Oakland A's Prospect Profile Aaron Cunningham

Last week, the Oakland A's sent their top starter, Dan Haren, and a minor league relief prospect, Connor Robertson, to the Arizona Diamondbacks for a package of six prospects. OaklandClubhouse.com has been taking a closer look at the six players that the A's acquired. We continue with a profile of outfielder Aaron Cunningham, who has drawn comparisons to a former fan favorite in Oakland.


Name: Aaron Cunningham
DOB: 04/24/86
H/W: 5'11''/ 195 LB
B/T: R/R

Background
Cunningham was originally taken in the sixth round of the 2005 draft by the Chicago White Sox out of Everett Community College in Washington state. He was sent to short-season Bristol of the Appalachian League after signing with the Sox, and he fared well, batting .315 with an 838 OPS in 56 games. That earned Cunningham a cup-of-coffee with Low-A Kannapolis at the tail-end of the 2005 season.

Kannapolis was Cunningham's home in 2006. He appeared in only 95 games, but he made them count, batting .303 with 11 homers and an 879 OPS. Cunningham also stole 19 bases, although he was caught 10 times.

In 2007, Cunningham was sent to the White Sox's High-A affiliate, Winston-Salem. He got off to a strong start and made the Carolina League All-Star team after batting .294 with eight homers, 22 stolen bases and an 852 OPS in 67 games. Ironically, he played for the Carolina League in the California-Carolina League All-Star game, but was traded to the Arizona Diamondbacks during that All-Star break and suited up for the California League's Visalia Oaks immediately after the All-Star game.

Cunningham found the California League to his liking, as he hit .358 with a 939 OPS in 29 games for the Oaks. That was enough for Arizona to promote Cunningham to Double-A Mobile, where he spent the rest of the season. He made a smooth transition to Double-A, batting .288 with five homers and an 898 OPS in 31 games. In total on the season, Cunningham hit .308 with 57 extra-base hits (including 16 homers), 77 RBI, 28 stolen bases and an 885 OPS.

After the regular season was over, Cunningham was sent to Arizona as one of the Diamondbacks' representatives at the Arizona Fall League. He appeared in 24 games for the Scottsdale Scorpions, batting .267 with two homers and a 745 OPS.

Scouting Report
Cunningham has drawn comparisons to former A's outfielder Eric Byrnes (who, ironically, was one of the outfielders blocking Cunningham in Arizona). Like Byrnes, Cunningham has a reputation for being a full-effort player who has his motor running at all times. Also like Byrnes, Cunningham is a prospect who looks better when taking in the whole package than he does when looking at his individual tools. Cunningham does pretty much everything well – he hits for average, throws well and has developing power and above-average speed – but he doesn't have one tool that really stands out. This has caused a number of scouts to dismiss Cunningham as a future fourth outfielder or platoon player, a label that was often placed on Byrnes before he finally was given a full-time opportunity by the Diamondbacks and ran with it.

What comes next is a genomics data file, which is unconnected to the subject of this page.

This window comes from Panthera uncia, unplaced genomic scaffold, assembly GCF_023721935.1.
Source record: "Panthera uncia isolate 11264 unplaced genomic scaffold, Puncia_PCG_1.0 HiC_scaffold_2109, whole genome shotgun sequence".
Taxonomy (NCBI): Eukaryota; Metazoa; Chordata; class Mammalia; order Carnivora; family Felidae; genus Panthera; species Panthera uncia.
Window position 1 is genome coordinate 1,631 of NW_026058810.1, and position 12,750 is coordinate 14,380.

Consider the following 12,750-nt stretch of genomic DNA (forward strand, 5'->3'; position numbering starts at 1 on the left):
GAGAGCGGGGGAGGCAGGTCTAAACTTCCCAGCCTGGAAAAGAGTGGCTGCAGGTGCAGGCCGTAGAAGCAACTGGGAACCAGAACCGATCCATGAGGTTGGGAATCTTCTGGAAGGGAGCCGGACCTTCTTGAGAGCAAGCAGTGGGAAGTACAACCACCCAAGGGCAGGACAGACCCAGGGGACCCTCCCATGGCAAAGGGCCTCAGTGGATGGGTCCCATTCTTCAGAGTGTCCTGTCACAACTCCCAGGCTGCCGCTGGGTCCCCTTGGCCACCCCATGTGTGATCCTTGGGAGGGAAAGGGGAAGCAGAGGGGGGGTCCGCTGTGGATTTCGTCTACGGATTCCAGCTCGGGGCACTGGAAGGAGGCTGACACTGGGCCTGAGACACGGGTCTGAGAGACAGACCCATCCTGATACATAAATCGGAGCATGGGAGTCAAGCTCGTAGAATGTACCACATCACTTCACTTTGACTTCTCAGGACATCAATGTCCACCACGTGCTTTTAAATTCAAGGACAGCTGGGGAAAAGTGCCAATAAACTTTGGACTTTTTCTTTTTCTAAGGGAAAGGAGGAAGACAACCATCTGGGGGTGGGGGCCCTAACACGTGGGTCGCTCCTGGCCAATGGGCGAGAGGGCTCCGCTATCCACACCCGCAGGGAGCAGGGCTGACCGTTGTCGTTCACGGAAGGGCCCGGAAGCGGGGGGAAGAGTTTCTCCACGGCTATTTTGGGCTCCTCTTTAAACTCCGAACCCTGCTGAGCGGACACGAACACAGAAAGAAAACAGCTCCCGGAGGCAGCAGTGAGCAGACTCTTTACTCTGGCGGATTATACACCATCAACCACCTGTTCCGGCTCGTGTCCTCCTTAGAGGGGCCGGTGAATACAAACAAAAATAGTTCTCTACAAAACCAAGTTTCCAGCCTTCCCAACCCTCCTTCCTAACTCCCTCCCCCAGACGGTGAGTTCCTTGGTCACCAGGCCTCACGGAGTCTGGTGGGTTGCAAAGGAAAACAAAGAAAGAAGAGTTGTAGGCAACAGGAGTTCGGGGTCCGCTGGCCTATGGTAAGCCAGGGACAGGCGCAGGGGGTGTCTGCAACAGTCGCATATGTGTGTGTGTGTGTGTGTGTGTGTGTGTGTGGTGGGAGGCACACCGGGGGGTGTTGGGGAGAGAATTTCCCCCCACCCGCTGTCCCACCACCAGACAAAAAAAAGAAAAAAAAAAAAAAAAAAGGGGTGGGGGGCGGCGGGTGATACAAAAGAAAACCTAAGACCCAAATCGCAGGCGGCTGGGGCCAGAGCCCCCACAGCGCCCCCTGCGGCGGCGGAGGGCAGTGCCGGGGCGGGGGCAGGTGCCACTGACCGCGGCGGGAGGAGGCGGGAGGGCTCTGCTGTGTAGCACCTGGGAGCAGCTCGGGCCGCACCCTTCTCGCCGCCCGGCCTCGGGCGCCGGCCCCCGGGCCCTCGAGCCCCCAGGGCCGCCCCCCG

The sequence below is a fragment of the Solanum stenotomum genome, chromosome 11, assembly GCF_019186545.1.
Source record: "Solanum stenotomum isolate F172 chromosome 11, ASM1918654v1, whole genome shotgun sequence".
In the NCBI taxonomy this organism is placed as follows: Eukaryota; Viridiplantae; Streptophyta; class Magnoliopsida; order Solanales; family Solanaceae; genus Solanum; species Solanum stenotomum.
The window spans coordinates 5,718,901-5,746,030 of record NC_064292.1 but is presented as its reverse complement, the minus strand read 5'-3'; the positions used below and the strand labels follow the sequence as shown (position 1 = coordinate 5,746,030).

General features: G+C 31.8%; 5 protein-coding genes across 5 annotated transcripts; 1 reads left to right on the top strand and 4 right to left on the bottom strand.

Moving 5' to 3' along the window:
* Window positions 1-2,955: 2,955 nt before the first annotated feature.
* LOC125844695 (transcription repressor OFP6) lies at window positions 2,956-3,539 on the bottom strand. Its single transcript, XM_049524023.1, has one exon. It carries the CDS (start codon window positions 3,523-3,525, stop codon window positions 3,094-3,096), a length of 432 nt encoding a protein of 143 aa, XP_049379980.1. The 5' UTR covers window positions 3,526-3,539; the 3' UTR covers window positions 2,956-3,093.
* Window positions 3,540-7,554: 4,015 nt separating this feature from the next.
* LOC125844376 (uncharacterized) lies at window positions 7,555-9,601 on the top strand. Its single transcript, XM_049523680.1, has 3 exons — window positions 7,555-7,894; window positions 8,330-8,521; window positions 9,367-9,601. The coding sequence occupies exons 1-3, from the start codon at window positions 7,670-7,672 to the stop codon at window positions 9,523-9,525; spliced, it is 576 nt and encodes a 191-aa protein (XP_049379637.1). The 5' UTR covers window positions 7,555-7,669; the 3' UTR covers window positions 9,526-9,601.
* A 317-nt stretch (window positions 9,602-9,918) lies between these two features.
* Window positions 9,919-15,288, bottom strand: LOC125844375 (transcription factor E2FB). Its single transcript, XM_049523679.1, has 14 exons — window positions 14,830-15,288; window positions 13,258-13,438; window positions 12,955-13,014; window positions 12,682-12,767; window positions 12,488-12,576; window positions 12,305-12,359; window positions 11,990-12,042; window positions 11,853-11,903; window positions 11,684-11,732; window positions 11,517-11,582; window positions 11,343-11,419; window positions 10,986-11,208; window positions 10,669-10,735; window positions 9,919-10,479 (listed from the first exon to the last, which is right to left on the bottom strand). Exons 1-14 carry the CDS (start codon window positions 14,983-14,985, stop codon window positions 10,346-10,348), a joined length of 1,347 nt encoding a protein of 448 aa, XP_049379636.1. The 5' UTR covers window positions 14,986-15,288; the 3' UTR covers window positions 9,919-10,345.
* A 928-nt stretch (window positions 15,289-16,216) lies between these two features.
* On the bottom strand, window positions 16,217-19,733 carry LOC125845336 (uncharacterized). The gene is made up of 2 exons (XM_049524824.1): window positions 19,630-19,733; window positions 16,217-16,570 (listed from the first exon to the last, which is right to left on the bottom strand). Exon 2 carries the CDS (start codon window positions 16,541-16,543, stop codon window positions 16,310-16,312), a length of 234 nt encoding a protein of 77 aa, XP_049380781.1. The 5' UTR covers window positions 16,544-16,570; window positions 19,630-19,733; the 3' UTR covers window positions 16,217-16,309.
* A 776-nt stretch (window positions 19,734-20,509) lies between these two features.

Cunningham uses an open stance at the plate, but he does a good job of using the whole field. He spent the off-season before the 2007 campaign working out with Hall of Famer Tony Gwynn, who worked with Cunningham on using the whole field. Cunningham puts a lot of time in at the batting cage and is reportedly very coachable. His swing is on the longer side, which makes him vulnerable to hard, inside fastballs, but he has good bat speed and quick hands through the strike zone.

Defensively, Cunningham has been primarily a corner outfielder throughout his minor league career, although the Diamondbacks had begun to transition Cunningham to centerfield last season. His bat plays better in center, so he will have a greater chance at a long career in the major leagues if he can stick in centerfield. Cunningham has good speed and a good arm, but he is still working on taking the proper angle to the ball.

Cunningham stole 28 bases in 2007, but that came in 42 opportunities. The A's won't let Cunningham run that much if he isn't stealing at a 75 percent or better rate, so don't be surprised if Cunningham's stolen base totals drop dramatically in 2008. He has good speed, but he has struggled with his jumps off of first base at times. If the A's coaching staff works to teach him more of the nuances of stealing bases, he could be a 15-20 stolen base guy in the major leagues down the road.

Outlook
Cunningham more than held his own in a five-week stint in Double-A at the end of the 2007 season. The A's could push him to Triple-A in 2008. However, he will be only 22 next season and the A's have a number of outfielders who are likely ticketed for Triple-A (including the other outfielder acquired by the A's in the Dan Haren trade, Carlos Gonzalez). If Gonzalez winds-up in the major leagues at the start of the 2008 season, Cunningham could be sent directly to Double-A. Otherwise, it is likely that Cunningham will begin the year in Double-A and possibly make the jump to Triple-A mid-season.

Thanks to the Haren trade, the A's suddenly have a crowd of options for their outfield in 2009 and beyond. Cunningham will have to compete with the likes of Gonzalez, Javier Herrera and Jermaine Mitchell for the opportunity to start alongside Travis Buck and Nick Swisher in the Oakland outfield. He doesn't have the raw tools that some of those other A's prospects have, but he has put up better numbers than all of them thus far in his career. If Cunningham continues to produce like he has during his first three minor league seasons, he will get an opportunity at the major league level sometime over the next two years. Whether that opportunity is with Oakland or another team will likely be dependent on the development of some of the A's other outfield prospects.


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